Beard Hair Transplant
Beard hair transplantation is a procedure that restores hair to areas where facial hair growth is thin or missing. This surgical procedure can be performed on the goatee and mustache areas, beards, sideburns, and cheeks. Facial hair transplants are also performed to conceal acne or other facial scars.
When transplanting a non-scalp body area, the same area's hair is best suited if present in sufficient quantity. So, Dr. Gray prefers to harvest beard follicles when transplanting into other beard areas. While scalp follicles can also be used as the donor source, beard hair provides a healthy donor supply.
Although we are taking hair from your "beard," – the actual donor hair we use is the area "under the angle of the mandible,” or from below the jawline. If you look in the mirror and tilt your head back, the area starting below the chin is the harvested "beard hair" for transplant.
Beard Follicles vs Scalp Follicles
If you look closely, beard hair naturally, for the most part, grows as "single units" - so only single units or single follicles are transplanted into the beard area. Since the beard donor is about 99.9% single thick follicles or units, Dr. Gray can harvest and transplant these follicles as they are.
Scalp hair grows in tiny little groups of 1-4 hairs, each called "follicular units," and harvesting scalp follicular units for beard implantation requires dissecting the follicular units down to single follicles.
Each beard hair follicle also has nearly twice as many cuticle layers as hair follicles on the scalp. On average, the diameter of each beard hair is 125 microns versus scalp hair which is 69 microns. When looking at various racial groups like Caucasians, Asians, and Africans, the average beard hair diameter is 70-100% greater when compared to scalp hair for each group.
Beard hair is the most robust in growth rate, so transplanted beard hair grows well. Dr. Gray can strengthen beard areas that lack density and strengthen the edge of the beard line on the face.
How We Do It: Follicular Unit Extraction
Harvesting beard hair is different than harvesting hair from the scalp and this can be challenging for a few reasons:
- Change in angles of facial hair-bearing areas means difficulty accessing those areas. Also, hair can exit the beard in a wide variety of angles (as opposed to exiting the scalp) and finding the correct extraction angle is crucial for a successful hair transplant.
- The skin in some regions of the face is much more mobile, which makes stabilizing the skin to extract grafts more difficult.
It is imperative to use a hair transplant surgeon experienced with extracting donor hair from different sources on the body other than the scalp. Since Hair Protein Growth Factors are included in every surgery, healing time and scarring are minimized.
The Follicular Unit Extract (FUE) harvesting technique uses sharp punches and shallow insertions of up to 2mm deep to extract the follicles individually. Generally, the beard can provide thousands of single follicular donor grafts for the FUE harvesting technique, but a beard hair transplant is a smaller procedure that typically involves the placement of:
- 350 to 500 grafts for the mustache area.
- 600 to 700 grafts for a full goatee.
- 200 to 250 grafts per sideburn.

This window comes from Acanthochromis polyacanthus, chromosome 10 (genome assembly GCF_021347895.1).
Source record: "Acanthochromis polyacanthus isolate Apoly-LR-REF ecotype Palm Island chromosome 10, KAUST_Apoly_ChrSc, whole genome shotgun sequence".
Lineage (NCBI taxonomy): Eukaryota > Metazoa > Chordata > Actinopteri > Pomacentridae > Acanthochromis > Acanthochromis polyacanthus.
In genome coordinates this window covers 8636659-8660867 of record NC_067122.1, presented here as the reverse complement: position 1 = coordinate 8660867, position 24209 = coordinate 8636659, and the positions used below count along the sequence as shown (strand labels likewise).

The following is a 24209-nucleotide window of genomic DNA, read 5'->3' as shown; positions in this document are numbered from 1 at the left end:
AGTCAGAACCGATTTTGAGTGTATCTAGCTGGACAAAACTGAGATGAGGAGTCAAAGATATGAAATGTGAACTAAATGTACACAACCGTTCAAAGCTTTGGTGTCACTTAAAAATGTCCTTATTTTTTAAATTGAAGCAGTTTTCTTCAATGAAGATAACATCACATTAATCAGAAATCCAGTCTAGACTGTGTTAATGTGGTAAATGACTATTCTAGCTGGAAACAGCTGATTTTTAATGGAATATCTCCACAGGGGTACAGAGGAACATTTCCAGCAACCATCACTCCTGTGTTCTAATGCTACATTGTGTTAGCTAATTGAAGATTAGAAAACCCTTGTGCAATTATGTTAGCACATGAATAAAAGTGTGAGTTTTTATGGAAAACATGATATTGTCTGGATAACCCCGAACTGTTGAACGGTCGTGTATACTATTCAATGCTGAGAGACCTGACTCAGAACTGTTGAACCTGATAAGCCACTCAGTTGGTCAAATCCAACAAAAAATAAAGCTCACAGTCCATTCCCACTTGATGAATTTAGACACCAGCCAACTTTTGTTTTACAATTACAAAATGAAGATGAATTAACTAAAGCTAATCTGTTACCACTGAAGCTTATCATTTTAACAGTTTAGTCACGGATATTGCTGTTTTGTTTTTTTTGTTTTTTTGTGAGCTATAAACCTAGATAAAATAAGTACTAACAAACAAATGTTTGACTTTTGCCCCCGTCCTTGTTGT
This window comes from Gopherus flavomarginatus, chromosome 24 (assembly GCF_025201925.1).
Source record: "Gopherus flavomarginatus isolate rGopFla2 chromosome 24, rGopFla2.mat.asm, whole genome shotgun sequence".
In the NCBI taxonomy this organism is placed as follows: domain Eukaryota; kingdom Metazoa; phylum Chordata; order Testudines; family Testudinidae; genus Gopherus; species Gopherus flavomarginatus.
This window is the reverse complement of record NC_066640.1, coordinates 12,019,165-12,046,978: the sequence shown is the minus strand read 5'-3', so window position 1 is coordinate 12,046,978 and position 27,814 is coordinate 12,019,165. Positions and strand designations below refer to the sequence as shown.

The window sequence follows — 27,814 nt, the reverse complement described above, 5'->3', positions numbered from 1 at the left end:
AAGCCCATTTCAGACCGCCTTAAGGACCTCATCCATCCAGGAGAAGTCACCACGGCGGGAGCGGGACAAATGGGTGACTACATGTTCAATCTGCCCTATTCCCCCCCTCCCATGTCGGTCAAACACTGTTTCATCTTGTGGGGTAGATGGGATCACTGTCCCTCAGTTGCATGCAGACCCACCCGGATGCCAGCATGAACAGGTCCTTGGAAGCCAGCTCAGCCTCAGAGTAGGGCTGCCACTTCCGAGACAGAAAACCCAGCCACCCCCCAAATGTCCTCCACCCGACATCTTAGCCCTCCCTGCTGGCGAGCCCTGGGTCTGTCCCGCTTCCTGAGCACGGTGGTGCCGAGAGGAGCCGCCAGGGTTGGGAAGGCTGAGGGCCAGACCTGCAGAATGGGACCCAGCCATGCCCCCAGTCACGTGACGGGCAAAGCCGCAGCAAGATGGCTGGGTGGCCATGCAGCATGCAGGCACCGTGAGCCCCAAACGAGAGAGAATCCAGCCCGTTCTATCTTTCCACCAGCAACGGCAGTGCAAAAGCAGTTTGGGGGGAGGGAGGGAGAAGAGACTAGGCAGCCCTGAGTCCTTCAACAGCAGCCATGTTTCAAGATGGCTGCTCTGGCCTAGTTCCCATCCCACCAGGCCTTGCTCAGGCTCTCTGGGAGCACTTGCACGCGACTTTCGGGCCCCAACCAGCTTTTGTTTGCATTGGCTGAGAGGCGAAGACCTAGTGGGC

- 300 to 700 grafts for a cheek beard.
Our Follicular Unit Extraction (FUE) Procedure:
- Local anesthesia is used on the beard area to provide the patient with the most comfortable experience possible.
- Small, circular punch incisions are made around a follicular unit in the donor area.
- The single follicular units are extracted from the beard and soaked in nanoparticles (formerly called exosomes) and Protein Growth Factors.
- Tiny incisions in the beard area are made for recipient sites of the hair follicles using a fine blade.
- Individual follicular units are placed into the recipient sites in the areas of hair loss.
- Protein Growth Factors are applied to promote healing and stimulate hair growth.
- Very long-acting local anesthetic is injected for prolonged pain relief after the procedure.
Less Painful: Easier Anesthesia Application
The anesthesia for beard harvesting is relatively easy to achieve.
Dr. Gray has a technique to localize and numb the area, which blunts the burning feeling from the local anesthetic. He is very attentive to your comfort during the numbing process and the procedure.
Because all harvesting is executed below the chin and mandibular angle, no noticeable donor site is visible after the first week (as patients often shave this particular donor area), the skin is typically just a little pink.
Who Is a Candidate for Beard Transplant?
You are most likely a candidate if:
- Your beard has been “thin” in certain areas since you started shaving.
- The thin areas are symmetrical on each side of your face.
However, just because there is loss of hair in the beard does not mean every beard is a candidate. Suppose the area is an isolated patch of hair loss that has started more recently and does not have another symmetrical area of alopecia on the other side of the face. In that case, the etiology or cause of this loss may be something called alopecia barbae.
Alopecia barbae is essentially alopecia areata on the face. It is an autoimmune issue causing beard loss, and Dr. Gray does not transplant this area since the transplanted follicles may be susceptible to further autoimmune attack. Regardless, he can provide non-surgical medical treatment for alopecia barbae if you suspect you might have it.
Am I a Candidate?
If you are interested in speaking with Dr. Gray about a beard hair transplant, fill out the form below and include clear pictures of these areas:
- Area below your mandible/chin (tilt your head back and take a picture of the donor area you are interested in using)
- Area(s) on your face that you would like filled in